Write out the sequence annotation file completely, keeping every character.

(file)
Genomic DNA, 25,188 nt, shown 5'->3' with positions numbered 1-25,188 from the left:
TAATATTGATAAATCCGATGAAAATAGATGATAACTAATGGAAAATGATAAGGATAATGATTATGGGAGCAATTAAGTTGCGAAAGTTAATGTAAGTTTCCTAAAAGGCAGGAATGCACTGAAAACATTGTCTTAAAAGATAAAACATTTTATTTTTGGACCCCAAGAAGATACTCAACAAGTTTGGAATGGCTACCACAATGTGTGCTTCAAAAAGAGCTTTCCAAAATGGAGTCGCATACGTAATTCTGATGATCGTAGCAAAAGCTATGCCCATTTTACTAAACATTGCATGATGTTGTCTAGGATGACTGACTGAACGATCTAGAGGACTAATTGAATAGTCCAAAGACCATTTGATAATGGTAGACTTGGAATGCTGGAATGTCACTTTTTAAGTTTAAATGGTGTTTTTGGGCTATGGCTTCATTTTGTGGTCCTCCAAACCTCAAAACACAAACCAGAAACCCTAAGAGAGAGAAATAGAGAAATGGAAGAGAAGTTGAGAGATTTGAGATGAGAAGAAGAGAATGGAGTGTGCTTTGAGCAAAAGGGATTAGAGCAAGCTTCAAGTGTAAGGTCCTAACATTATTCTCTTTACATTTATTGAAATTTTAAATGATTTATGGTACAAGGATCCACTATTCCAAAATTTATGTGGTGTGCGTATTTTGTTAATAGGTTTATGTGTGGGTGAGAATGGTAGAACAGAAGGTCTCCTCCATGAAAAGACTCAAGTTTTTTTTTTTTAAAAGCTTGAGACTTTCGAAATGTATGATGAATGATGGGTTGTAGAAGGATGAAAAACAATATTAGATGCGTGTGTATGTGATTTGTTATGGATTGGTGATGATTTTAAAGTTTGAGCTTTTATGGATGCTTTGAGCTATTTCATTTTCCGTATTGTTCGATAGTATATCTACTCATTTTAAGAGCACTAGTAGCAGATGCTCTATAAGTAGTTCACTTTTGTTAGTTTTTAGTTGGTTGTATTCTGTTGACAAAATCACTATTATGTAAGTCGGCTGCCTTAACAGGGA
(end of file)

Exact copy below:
Genomic DNA, 25,188 nt, shown 5'->3' with positions numbered 1-25,188 from the left:
TAATATTGATAAATCCGATGAAAATAGATGATAACTAATGGAAAATGATAAGGATAATGATTATGGGAGCAATTAAGTTGCGAAAGTTAATGTAAGTTTCCTAAAAGGCAGGAATGCACTGAAAACATTGTCTTAAAAGATAAAACATTTTATTTTTGGACCCCAAGAAGATACTCAACAAGTTTGGAATGGCTACCACAATGTGTGCTTCAAAAAGAGCTTTCCAAAATGGAGTCGCATACGTAATTCTGATGATCGTAGCAAAAGCTATGCCCATTTTACTAAACATTGCATGATGTTGTCTAGGATGACTGACTGAACGATCTAGAGGACTAATTGAATAGTCCAAAGACCATTTGATAATGGTAGACTTGGAATGCTGGAATGTCACTTTTTAAGTTTAAATGGTGTTTTTGGGCTATGGCTTCATTTTGTGGTCCTCCAAACCTCAAAACACAAACCAGAAACCCTAAGAGAGAGAAATAGAGAAATGGAAGAGAAGTTGAGAGATTTGAGATGAGAAGAAGAGAATGGAGTGTGCTTTGAGCAAAAGGGATTAGAGCAAGCTTCAAGTGTAAGGTCCTAACATTATTCTCTTTACATTTATTGAAATTTTAAATGATTTATGGTACAAGGATCCACTATTCCAAAATTTATGTGGTGTGCGTATTTTGTTAATAGGTTTATGTGTGGGTGAGAATGGTAGAACAGAAGGTCTCCTCCATGAAAAGACTCAAGTTTTTTTTTTTTAAAAGCTTGAGACTTTCGAAATGTATGATGAATGATGGGTTGTAGAAGGATGAAAAACAATATTAGATGCGTGTGTATGTGATTTGTTATGGATTGGTGATGATTTTAAAGTTTGAGCTTTTATGGATGCTTTGAGCTATTTCATTTTCCGTATTGTTCGATAGTATATCTACTCATTTTAAGAGCACTAGTAGCAGATGCTCTATAAGTAGTTCACTTTTGTTAGTTTTTAGTTGGTTGTATTCTGTTGACAAAATCACTATTATGTAAGTCGGCTGCCTTAACAGGGA